After the fall of communism, few things changed. As Đurković puts it, the terms ‘conservative’ and ‘right-wing’ still carry a pejorative connotation as synonyms for ‘backward’ and ‘outdated’. In other words, a leftist type of thinking prevailed in Serbia and kept a position of prominence within the public discourse long after the fall of communism. There is also the factor of ‘personal continuity’ as well: Many ex-Marxists and social revolutionaries from 1968 continue to play a significant role in academia, as they do elsewhere.

In 2007, Đurković boldly decided to step into that terra incognita. The aim of the first edition of his book was to legitimize conservative thought in the Serbian context. The book was only a brief introduction to conservative principles and values, and provided brief insights into three major conservative traditions (British, American, and German) accompanied by a history of their respective parties. When the time came for the second edition, Đurković decided that this time it should not serve only as an introduction but rather offer a new approach and provide some deeper insights.

In the ten years since that first edition, we can say that conservatism has become an integral part of Serbian public and political discourse — up to a point, of course. A number of mostly young academics now identify themselves as conservatives and are publicly recognized as such. The situation calls for a reconsideration of the Serbian conservative tradition, since it is no longer enough to deal with general conservative principles and values. Instead, there is a need for a closer examination of the actual life of an idea in the ‘here and now’.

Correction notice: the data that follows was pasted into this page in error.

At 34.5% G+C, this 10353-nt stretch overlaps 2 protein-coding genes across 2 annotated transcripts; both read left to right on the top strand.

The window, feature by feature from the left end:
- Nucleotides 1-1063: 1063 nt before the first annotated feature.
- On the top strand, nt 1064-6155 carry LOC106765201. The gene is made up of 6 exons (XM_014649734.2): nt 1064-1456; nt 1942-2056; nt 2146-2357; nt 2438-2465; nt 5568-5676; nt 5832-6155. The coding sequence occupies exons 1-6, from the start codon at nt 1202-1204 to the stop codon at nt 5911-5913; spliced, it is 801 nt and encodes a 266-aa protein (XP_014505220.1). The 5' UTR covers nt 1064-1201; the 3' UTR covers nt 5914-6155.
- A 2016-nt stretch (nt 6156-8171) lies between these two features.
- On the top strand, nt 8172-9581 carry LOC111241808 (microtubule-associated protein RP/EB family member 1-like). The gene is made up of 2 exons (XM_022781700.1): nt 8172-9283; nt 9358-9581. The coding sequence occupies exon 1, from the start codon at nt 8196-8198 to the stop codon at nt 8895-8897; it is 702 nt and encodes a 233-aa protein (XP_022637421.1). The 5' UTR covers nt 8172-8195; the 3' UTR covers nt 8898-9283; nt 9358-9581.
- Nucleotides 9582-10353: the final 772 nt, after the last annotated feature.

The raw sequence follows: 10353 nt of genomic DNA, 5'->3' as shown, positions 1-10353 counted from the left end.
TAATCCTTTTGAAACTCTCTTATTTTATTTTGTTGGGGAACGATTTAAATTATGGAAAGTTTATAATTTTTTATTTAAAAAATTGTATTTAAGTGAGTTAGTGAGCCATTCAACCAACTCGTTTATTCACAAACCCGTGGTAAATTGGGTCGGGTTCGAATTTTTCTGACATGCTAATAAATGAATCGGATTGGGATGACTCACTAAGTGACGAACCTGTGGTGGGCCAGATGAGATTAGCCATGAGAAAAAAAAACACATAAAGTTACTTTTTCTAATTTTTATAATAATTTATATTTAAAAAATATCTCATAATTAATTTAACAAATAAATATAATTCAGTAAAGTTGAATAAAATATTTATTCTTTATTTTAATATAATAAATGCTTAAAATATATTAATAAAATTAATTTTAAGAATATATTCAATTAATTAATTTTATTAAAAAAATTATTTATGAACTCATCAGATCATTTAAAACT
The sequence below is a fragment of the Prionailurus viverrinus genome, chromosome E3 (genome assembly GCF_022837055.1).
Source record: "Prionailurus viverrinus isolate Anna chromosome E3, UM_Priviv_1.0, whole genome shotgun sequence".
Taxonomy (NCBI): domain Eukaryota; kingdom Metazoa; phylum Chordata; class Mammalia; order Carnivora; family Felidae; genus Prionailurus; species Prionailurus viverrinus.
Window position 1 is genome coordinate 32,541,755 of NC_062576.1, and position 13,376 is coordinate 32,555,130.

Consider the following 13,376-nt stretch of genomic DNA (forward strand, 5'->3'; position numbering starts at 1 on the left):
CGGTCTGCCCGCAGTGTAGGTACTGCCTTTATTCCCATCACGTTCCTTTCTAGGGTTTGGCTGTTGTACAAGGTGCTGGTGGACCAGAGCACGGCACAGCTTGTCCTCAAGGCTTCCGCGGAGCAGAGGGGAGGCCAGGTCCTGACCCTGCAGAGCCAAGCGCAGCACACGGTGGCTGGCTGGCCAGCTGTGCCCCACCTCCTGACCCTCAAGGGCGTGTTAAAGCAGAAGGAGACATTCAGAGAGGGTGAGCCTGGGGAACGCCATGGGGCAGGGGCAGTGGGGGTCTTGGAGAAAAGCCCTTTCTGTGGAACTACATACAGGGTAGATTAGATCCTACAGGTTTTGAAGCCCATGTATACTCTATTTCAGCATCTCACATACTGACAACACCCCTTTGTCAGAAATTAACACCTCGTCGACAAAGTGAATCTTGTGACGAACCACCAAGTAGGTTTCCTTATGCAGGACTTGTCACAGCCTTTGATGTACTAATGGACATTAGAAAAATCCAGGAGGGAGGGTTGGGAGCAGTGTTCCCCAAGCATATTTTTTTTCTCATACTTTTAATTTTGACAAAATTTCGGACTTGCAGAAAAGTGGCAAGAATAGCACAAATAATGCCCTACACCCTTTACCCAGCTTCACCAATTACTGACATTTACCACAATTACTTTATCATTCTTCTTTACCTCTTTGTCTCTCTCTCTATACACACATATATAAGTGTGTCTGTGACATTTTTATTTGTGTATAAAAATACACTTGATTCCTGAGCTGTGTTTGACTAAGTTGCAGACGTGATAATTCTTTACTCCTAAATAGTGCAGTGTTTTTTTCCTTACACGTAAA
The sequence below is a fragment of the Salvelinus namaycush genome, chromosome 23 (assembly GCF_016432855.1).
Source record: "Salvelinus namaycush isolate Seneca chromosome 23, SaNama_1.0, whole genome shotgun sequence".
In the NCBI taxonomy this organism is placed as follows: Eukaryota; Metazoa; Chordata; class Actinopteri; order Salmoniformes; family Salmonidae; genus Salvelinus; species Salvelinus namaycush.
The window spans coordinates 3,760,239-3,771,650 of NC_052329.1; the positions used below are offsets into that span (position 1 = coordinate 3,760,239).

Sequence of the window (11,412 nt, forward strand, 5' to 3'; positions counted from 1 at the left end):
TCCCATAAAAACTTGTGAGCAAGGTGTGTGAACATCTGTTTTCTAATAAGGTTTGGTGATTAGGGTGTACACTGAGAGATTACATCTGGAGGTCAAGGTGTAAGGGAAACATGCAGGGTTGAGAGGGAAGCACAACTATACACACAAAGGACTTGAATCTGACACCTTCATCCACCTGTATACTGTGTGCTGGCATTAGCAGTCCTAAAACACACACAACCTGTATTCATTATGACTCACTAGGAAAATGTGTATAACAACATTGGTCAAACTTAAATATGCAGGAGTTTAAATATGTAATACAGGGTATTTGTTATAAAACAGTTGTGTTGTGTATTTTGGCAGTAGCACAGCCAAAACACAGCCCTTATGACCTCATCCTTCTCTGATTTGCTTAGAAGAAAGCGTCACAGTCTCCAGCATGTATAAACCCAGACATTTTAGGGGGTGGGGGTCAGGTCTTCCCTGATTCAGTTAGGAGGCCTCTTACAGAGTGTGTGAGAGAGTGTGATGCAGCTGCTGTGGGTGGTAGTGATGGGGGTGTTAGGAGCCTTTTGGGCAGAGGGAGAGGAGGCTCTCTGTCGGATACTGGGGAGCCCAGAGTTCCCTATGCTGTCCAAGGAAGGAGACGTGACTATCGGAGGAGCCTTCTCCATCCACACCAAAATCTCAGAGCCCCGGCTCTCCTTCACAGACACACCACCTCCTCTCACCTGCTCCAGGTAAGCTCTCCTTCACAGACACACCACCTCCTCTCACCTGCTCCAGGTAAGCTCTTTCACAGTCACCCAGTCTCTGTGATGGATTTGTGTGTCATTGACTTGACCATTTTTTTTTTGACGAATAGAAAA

Đurković thus identifies several ‘blind spots’ or phenomena in Serbian political thought that deserve more research and closer examination. His approach raises an important question: What did it mean to be a conservative in Serbia in the past? And what does it mean today, particularly after the failed ‘Yugoslav experiment’, years of communist rule, and 25 years since the transition to democracy began? In other words, what is left to preserve in Serbia — and what is the best way to do it?

In order to answer these questions, we must first rediscover our own traditions and, in effect, rewrite the history of Serbian conservatism. Đurković believes that such a re-evaluation is urgently needed because there are a number of issues in Serbian political life today that he believes only a robust conservatism can resolve successfully. This is the main point of the new edition of his book makes. And, it must be said, it is good that we finally have a book about conservatism written by a conservative and from the conservative point of view.